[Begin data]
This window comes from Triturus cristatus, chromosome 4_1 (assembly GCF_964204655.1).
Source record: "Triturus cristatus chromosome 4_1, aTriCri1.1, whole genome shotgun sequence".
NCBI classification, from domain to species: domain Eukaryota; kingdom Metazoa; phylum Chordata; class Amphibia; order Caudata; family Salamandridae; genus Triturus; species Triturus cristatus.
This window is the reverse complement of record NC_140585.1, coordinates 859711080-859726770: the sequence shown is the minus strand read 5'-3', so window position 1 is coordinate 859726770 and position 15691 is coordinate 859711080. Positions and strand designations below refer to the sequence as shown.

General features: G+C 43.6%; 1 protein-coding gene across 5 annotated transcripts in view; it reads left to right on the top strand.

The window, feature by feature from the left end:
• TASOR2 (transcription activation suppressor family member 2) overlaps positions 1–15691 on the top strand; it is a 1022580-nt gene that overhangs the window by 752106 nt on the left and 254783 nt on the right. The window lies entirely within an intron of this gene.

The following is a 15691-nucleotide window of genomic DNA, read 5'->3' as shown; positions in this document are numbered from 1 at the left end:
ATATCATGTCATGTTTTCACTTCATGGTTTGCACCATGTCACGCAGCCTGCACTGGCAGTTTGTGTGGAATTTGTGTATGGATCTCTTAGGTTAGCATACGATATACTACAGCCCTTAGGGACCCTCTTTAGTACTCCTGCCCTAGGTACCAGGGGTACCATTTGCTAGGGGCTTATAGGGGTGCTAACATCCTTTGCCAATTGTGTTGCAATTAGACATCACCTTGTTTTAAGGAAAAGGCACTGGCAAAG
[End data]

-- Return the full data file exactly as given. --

This window comes from Triturus cristatus, chromosome 4_1 (assembly GCF_964204655.1).
Source record: "Triturus cristatus chromosome 4_1, aTriCri1.1, whole genome shotgun sequence".
NCBI classification, from domain to species: domain Eukaryota; kingdom Metazoa; phylum Chordata; class Amphibia; order Caudata; family Salamandridae; genus Triturus; species Triturus cristatus.
This window is the reverse complement of record NC_140585.1, coordinates 859711080-859726770: the sequence shown is the minus strand read 5'-3', so window position 1 is coordinate 859726770 and position 15691 is coordinate 859711080. Positions and strand designations below refer to the sequence as shown.

General features: G+C 43.6%; 1 protein-coding gene across 5 annotated transcripts in view; it reads left to right on the top strand.

The window, feature by feature from the left end:
• TASOR2 (transcription activation suppressor family member 2) overlaps positions 1–15691 on the top strand; it is a 1022580-nt gene that overhangs the window by 752106 nt on the left and 254783 nt on the right. The window lies entirely within an intron of this gene.

The following is a 15691-nucleotide window of genomic DNA, read 5'->3' as shown; positions in this document are numbered from 1 at the left end:
ATATCATGTCATGTTTTCACTTCATGGTTTGCACCATGTCACGCAGCCTGCACTGGCAGTTTGTGTGGAATTTGTGTATGGATCTCTTAGGTTAGCATACGATATACTACAGCCCTTAGGGACCCTCTTTAGTACTCCTGCCCTAGGTACCAGGGGTACCATTTGCTAGGGGCTTATAGGGGTGCTAACATCCTTTGCCAATTGTGTTGCAATTAGACATCACCTTGTTTTAAGGAAAAGGCACTGGCAAAG